[Jay Simkin] The temperature gauge and the clock are "bolt-in" units. They will interchange between 1995 and earlier clusters (to 1993, for certain) These items get their signals from the flexible circuit card, via contacts under the the mounting screws, that secure these units to the cluster housing. [Editor] See Randy Starkie's notes on clocks below.

The speedometer and tachometer get their signals via a dedicated connector, the format of which changed after 1994. The 1994 connector was female (and on the board, the connector is male). The 1995 harness connector is male, which when pushed into a recess contacts a "flap" of the flexible circuit card, on which there are exposed copper contacts.

The 1994 and 1995 speedometer circuit boards are different shapes. The 1994 unit has a six pin male connector at the top on the right. The 1995 does not have this connector. A 1994 unit will not fit in a cluster housing intended to take a 1995 unit. Here are the part numbers from Volvo VADIS for non-turbo cars, set-up to meet US specifications (speedometers for Canadian cars are calibrated in kilometers):

Temperature Gauge : 1398478 (common to 1994 and 1995)
Fuel Gauge (w/LED): 9130049 (common to 1994 and 1995)
Clock : 9130121 (common to 1994 and 1995)
Speedometer (1994): 9130043
Speedometer (1995): 9434109
Tachometer (1994) : 3623643
Tachometer (1995) : 9434149

Speedometer (1992 turbo): 3523652

Sources for Used Clusters. [David Hunter] Lakeview Auto Parts in Charlotte NC (704 393 8655) has collected many used 740/940/960 clusters and instruments. The online search tool http://www.car-part.com/ has many clusters and speedometers/gauges listed around the country.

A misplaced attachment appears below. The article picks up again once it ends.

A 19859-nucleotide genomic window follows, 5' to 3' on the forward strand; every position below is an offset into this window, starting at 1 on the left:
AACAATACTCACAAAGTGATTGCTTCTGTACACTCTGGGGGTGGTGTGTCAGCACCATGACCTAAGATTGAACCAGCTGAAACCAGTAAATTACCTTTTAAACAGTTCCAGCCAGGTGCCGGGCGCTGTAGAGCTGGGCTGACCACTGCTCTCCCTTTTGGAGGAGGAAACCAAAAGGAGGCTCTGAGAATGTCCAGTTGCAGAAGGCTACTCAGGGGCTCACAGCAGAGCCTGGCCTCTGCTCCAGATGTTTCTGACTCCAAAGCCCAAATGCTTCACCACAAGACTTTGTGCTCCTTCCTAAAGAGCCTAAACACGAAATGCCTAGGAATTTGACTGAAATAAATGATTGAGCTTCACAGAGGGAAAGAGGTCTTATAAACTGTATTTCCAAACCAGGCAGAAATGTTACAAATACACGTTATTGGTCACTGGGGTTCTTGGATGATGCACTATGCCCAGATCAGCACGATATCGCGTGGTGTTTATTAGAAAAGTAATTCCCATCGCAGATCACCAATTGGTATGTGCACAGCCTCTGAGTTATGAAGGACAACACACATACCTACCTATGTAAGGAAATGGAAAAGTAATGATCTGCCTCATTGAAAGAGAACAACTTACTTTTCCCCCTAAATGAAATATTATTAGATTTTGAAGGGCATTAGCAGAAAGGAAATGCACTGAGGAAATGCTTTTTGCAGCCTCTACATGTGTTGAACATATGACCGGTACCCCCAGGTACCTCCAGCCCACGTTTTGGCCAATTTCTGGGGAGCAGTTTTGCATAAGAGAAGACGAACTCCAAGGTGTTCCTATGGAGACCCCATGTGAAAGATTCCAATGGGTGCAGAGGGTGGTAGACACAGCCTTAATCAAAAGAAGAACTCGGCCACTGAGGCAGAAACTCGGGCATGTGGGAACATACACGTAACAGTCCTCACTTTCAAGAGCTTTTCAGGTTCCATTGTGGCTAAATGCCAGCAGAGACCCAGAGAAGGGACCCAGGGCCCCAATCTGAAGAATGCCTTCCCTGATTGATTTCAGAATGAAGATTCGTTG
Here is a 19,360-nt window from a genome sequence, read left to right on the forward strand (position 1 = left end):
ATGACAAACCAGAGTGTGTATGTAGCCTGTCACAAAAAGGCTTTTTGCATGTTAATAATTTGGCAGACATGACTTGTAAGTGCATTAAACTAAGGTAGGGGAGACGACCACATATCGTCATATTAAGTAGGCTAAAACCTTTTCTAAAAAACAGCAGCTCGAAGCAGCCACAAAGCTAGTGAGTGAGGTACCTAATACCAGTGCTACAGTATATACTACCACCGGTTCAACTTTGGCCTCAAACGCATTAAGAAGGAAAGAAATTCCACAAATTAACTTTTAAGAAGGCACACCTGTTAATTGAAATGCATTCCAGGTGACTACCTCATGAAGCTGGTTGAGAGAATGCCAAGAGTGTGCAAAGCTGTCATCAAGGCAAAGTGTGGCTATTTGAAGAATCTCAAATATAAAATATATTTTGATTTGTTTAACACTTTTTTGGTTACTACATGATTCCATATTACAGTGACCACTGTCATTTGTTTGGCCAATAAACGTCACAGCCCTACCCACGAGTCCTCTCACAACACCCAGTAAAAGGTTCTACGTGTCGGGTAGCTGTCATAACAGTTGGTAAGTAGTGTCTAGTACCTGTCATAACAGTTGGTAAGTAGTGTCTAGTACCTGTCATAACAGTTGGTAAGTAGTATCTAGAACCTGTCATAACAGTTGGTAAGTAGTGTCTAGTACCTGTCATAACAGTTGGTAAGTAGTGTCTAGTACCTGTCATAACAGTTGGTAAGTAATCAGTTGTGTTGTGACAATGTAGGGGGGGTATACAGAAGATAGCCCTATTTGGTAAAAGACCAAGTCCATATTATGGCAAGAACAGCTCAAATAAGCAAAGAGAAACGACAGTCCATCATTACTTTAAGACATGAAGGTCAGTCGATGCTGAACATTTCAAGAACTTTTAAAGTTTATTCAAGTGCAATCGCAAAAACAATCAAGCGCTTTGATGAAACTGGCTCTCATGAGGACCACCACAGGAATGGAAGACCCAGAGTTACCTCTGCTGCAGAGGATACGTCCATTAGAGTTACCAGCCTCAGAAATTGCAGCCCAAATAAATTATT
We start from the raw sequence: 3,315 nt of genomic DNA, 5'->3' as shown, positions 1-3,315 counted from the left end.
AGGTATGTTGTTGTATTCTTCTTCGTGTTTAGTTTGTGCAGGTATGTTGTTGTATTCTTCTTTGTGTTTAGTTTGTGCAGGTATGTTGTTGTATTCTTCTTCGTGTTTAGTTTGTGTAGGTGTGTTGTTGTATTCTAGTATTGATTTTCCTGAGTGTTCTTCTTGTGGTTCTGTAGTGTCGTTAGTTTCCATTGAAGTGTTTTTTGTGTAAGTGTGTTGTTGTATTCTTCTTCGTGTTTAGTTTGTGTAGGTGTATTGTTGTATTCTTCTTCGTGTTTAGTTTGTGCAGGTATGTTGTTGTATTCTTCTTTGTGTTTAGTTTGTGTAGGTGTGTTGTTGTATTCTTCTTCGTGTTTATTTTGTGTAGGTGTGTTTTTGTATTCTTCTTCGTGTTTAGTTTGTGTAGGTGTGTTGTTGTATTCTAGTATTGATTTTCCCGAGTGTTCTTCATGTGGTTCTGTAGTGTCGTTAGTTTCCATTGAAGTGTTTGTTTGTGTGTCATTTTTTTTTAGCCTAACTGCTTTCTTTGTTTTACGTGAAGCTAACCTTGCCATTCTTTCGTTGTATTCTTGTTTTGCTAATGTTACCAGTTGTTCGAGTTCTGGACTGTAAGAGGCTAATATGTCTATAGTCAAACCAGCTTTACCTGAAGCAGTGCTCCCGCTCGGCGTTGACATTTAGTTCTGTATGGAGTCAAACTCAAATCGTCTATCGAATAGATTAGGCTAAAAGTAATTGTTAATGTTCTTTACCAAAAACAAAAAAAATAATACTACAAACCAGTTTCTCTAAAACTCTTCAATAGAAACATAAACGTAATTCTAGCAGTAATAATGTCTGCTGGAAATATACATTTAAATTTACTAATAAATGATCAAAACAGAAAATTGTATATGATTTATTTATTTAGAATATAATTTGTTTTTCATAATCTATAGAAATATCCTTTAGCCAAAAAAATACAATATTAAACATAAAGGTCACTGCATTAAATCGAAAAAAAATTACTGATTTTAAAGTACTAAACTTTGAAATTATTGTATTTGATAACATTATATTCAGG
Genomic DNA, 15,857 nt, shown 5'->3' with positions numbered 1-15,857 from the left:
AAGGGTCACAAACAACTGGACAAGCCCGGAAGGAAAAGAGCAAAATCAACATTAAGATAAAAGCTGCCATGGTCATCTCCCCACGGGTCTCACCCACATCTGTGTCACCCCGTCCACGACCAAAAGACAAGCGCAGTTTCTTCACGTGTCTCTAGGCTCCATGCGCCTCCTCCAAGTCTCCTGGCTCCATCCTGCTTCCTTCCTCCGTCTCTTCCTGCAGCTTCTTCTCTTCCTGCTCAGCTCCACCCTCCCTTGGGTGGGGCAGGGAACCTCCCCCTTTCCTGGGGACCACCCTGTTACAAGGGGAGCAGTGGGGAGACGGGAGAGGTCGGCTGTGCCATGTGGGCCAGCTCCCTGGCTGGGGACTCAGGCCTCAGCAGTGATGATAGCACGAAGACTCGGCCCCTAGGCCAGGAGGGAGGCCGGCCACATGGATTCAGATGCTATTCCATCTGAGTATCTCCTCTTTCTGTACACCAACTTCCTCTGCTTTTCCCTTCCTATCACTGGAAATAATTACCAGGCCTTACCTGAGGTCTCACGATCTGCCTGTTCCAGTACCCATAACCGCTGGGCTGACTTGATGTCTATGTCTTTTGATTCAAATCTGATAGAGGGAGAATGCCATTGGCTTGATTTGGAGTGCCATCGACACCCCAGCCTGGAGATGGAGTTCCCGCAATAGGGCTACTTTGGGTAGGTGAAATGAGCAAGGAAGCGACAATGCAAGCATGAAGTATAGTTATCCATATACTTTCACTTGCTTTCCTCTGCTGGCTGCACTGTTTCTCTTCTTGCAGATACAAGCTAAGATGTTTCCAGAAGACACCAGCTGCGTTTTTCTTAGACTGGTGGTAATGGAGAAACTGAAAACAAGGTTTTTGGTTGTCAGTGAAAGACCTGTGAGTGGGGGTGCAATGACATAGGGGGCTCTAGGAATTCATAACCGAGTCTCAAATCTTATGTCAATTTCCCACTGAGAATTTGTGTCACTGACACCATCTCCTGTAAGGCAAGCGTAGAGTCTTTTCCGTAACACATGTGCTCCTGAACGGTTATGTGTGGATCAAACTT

Fuel Gauge and Clock Interchangeability Among Clusters and Model Years.

If you have a failing 1992 speedometer, you have several repair choices. You can install a 93-94 cluster in the car using the earlier fuel gauge and clock as noted below by Karl and Randy. If for some reason you need to install a later fuel sending unit and gauge in the earlier cluster, follow Robert's instructions below. The latter fix will not solve any speedometer issues.

Fuel Gauge/Fuel Sending Unit Compatibility. [John Sargent] The 93/94 fuel gauges may be used in 91/92 cars if you also change the sending unit at the fuel tank to the corresponding later versions.

Fuel Gauge Interchange. [Randy Starkie] I now have a 1992 745 that has a cluster from a 1994 940 and everything works. I reported not long ago that the work around to the traces and jumpers that Karl Nitz described below did not result in a working fuel gauge. I had performed the work around which involves severing several traces, adding two jumpers to the circuit board, and adding a capacitor from the 90/91 circuit board to the 93/94 circuit board, but the fuel gauge always read full.